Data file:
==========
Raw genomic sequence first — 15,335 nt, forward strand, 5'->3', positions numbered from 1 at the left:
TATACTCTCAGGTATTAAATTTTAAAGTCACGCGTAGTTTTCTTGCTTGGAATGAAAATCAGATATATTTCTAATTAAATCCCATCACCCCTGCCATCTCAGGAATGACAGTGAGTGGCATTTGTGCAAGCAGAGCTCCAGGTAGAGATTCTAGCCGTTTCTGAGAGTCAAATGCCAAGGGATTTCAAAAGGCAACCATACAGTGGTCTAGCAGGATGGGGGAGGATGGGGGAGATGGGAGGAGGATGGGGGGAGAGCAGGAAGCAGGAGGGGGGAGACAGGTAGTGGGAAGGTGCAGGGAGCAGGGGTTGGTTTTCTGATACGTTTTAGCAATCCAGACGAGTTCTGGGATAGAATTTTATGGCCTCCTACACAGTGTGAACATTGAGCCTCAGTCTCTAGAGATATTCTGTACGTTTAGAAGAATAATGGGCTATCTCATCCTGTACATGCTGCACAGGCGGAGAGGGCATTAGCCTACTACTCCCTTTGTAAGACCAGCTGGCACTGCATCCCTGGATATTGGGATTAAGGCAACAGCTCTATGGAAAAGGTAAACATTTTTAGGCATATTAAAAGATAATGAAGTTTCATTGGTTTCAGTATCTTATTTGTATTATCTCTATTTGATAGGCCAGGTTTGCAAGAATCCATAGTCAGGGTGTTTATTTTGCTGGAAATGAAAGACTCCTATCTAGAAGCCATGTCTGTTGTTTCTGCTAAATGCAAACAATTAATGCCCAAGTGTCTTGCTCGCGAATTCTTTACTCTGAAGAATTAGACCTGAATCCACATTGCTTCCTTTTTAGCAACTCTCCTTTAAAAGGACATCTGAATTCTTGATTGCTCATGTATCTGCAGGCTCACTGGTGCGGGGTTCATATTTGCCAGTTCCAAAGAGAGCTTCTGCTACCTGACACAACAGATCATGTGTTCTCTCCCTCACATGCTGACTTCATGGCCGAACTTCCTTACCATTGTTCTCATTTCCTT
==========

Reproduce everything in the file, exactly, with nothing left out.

Raw genomic sequence first — 15,335 nt, forward strand, 5'->3', positions numbered from 1 at the left:
TATACTCTCAGGTATTAAATTTTAAAGTCACGCGTAGTTTTCTTGCTTGGAATGAAAATCAGATATATTTCTAATTAAATCCCATCACCCCTGCCATCTCAGGAATGACAGTGAGTGGCATTTGTGCAAGCAGAGCTCCAGGTAGAGATTCTAGCCGTTTCTGAGAGTCAAATGCCAAGGGATTTCAAAAGGCAACCATACAGTGGTCTAGCAGGATGGGGGAGGATGGGGGAGATGGGAGGAGGATGGGGGGAGAGCAGGAAGCAGGAGGGGGGAGACAGGTAGTGGGAAGGTGCAGGGAGCAGGGGTTGGTTTTCTGATACGTTTTAGCAATCCAGACGAGTTCTGGGATAGAATTTTATGGCCTCCTACACAGTGTGAACATTGAGCCTCAGTCTCTAGAGATATTCTGTACGTTTAGAAGAATAATGGGCTATCTCATCCTGTACATGCTGCACAGGCGGAGAGGGCATTAGCCTACTACTCCCTTTGTAAGACCAGCTGGCACTGCATCCCTGGATATTGGGATTAAGGCAACAGCTCTATGGAAAAGGTAAACATTTTTAGGCATATTAAAAGATAATGAAGTTTCATTGGTTTCAGTATCTTATTTGTATTATCTCTATTTGATAGGCCAGGTTTGCAAGAATCCATAGTCAGGGTGTTTATTTTGCTGGAAATGAAAGACTCCTATCTAGAAGCCATGTCTGTTGTTTCTGCTAAATGCAAACAATTAATGCCCAAGTGTCTTGCTCGCGAATTCTTTACTCTGAAGAATTAGACCTGAATCCACATTGCTTCCTTTTTAGCAACTCTCCTTTAAAAGGACATCTGAATTCTTGATTGCTCATGTATCTGCAGGCTCACTGGTGCGGGGTTCATATTTGCCAGTTCCAAAGAGAGCTTCTGCTACCTGACACAACAGATCATGTGTTCTCTCCCTCACATGCTGACTTCATGGCCGAACTTCCTTACCATTGTTCTCATTTCCTT